You could easily pick up a contemporary romance novel, and find yourself in the middle of an edgy, smoking-hot erotic scene. You could also purchase an erotic novel only to realize it’s basically romance with a more detailed expression of sex scenes.
And erotic sex scenes are becoming widely accepted in fiction, even outside of erotica and romance. Publishers and editors are instructing their contracted authors to write more steamy sex scenes, because its popular, because it sells.
So, in your opinion, erotica has evolved from the old days of pulp novels with names like “Spoiled Slut?”
I have heard it said that early erotica was basically porn on paper. I don’t really know, apart from having read a couple of short stories in Playboy.
I can tell you today’s erotic fiction is hot, not always because of sex but because of sexual tension and attraction between two characters. It’s about the emotional investment a reader feels in these people. If readers care about the lives and the intimate moments between the characters, then you have arousal.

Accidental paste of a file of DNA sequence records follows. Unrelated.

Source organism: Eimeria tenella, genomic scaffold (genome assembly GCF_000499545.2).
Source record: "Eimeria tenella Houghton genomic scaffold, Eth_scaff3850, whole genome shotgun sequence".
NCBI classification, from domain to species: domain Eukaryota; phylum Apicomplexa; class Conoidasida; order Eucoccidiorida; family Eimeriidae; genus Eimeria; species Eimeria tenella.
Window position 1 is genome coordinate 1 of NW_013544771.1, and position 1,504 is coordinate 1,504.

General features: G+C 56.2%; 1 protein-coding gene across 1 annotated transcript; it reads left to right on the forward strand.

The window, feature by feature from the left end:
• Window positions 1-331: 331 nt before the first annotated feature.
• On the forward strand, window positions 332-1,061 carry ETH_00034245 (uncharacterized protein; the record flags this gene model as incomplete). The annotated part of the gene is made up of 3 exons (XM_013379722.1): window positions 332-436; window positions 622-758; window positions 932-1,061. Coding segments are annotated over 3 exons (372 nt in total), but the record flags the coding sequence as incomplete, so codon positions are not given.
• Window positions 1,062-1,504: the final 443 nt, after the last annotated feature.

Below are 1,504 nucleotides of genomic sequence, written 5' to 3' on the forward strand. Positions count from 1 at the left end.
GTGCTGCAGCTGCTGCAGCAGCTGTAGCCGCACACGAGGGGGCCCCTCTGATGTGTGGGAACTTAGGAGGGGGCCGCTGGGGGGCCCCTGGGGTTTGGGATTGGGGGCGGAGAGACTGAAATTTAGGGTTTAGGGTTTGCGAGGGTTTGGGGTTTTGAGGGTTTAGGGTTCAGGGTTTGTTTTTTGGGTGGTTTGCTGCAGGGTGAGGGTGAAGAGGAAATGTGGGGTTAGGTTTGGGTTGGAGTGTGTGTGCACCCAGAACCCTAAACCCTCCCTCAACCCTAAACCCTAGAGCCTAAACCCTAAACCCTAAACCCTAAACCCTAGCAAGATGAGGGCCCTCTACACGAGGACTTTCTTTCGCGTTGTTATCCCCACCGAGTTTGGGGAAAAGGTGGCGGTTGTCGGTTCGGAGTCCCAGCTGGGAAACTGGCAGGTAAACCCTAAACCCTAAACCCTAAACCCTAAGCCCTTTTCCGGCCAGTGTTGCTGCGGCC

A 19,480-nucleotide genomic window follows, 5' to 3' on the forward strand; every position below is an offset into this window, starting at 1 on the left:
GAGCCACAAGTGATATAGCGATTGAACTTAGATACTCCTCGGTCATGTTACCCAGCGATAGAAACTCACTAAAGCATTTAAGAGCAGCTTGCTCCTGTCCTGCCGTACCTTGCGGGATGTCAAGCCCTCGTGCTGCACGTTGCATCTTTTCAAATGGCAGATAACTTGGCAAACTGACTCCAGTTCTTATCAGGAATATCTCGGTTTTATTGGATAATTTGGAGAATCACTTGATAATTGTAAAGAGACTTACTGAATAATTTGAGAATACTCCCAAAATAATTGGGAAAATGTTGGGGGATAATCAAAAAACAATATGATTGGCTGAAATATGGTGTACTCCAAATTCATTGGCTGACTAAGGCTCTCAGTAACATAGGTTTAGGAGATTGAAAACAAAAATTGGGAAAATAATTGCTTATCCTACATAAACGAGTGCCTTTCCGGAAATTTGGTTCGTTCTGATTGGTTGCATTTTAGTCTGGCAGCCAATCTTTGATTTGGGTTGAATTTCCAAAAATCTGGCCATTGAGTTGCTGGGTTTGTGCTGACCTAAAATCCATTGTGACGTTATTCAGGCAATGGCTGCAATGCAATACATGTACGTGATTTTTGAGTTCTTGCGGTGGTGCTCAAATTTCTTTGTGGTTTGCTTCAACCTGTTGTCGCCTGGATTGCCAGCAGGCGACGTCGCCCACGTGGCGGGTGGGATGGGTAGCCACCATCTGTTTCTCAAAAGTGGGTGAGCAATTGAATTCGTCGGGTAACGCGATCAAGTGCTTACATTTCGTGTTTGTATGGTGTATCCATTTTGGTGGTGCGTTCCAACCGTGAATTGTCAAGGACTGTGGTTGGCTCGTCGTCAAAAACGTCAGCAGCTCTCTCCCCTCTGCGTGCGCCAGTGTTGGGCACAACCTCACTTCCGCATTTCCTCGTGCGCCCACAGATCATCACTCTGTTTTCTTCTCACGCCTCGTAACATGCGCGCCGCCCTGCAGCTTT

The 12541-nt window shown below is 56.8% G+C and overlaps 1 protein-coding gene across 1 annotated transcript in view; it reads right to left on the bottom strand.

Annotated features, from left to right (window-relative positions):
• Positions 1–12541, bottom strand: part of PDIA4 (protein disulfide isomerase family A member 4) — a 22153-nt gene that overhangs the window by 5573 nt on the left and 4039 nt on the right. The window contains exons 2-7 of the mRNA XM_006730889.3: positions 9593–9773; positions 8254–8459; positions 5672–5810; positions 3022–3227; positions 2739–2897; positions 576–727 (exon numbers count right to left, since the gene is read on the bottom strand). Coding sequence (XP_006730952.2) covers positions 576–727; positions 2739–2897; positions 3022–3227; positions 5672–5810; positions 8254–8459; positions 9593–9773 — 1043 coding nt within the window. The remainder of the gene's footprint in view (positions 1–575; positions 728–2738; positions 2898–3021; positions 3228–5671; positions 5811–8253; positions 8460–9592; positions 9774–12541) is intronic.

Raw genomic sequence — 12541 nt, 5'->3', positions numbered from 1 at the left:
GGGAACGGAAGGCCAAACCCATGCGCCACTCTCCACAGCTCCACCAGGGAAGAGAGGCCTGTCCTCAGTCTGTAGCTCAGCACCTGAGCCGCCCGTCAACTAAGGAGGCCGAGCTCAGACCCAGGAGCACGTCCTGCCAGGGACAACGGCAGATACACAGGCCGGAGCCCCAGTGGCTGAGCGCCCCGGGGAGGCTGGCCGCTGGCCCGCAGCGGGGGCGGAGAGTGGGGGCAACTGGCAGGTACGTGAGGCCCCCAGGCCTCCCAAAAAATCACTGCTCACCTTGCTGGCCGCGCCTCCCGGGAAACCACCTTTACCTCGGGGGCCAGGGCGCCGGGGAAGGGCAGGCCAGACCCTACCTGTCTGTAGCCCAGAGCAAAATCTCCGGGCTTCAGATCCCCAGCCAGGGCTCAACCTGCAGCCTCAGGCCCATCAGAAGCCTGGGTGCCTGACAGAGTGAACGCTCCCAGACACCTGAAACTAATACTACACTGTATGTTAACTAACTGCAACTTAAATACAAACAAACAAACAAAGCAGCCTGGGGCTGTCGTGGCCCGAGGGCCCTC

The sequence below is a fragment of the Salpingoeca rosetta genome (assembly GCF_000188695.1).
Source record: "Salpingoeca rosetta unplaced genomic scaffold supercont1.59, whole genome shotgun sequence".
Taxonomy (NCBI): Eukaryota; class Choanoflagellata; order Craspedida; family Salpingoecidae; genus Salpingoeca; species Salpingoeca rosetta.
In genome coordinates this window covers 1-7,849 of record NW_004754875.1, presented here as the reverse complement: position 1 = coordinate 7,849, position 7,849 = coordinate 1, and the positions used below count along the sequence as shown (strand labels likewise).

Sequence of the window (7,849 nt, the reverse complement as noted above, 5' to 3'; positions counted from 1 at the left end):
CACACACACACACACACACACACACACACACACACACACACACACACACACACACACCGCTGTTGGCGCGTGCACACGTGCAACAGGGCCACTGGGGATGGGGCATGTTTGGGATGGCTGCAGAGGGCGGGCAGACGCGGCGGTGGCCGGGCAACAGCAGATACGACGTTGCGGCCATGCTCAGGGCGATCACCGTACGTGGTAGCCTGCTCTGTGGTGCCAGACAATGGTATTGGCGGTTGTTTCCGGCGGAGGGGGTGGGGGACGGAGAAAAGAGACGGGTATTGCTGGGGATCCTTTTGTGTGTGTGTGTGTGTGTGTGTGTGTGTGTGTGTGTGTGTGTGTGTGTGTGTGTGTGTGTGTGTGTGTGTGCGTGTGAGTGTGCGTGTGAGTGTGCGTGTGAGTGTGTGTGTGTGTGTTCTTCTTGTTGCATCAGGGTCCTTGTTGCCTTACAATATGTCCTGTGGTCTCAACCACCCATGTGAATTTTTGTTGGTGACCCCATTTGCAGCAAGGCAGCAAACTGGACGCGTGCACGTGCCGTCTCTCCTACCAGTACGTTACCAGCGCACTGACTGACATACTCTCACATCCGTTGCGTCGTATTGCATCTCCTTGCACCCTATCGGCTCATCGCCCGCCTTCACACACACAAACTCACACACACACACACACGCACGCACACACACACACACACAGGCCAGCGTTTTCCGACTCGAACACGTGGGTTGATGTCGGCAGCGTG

A porn classic like Debbie Does Dallas doesn’t work on paper, because describing the physical act means nothing if there’s no emotional investment in Debbie, or any of the men in her life.
So, yes, erotica is, in many ways, a more enhanced version of romance. Its romance with the bedroom doors wide open.
What, besides the obvious, drew you to write stories with erotic elements?
I have always been a fan of escapist fiction like Stephen King, Dean Koontz, Robert R. McCammon, and Peter Straub. I found the horror/thriller novels centered on the supernatural were my favorites.
It was Brian Lumley who taught me the dark, wicked beauty of vampires. And then a few years later I discovered Anne Rice. I have always loved The Vampire Chronicles, but it bothered me that these creatures never had any sex.
Then I found Laurell K. Hamilton, and discovered an entire world of dark erotic~romantic fiction. Now, I’m a total addict of vampire novels and films, and that’s what I write. But I have my cake and eat it too. My vampires live in the real nightlife of today, back alleys, ghettos, strip clubs, casinos, drugs, prostitution, escorts, mafia, cartel.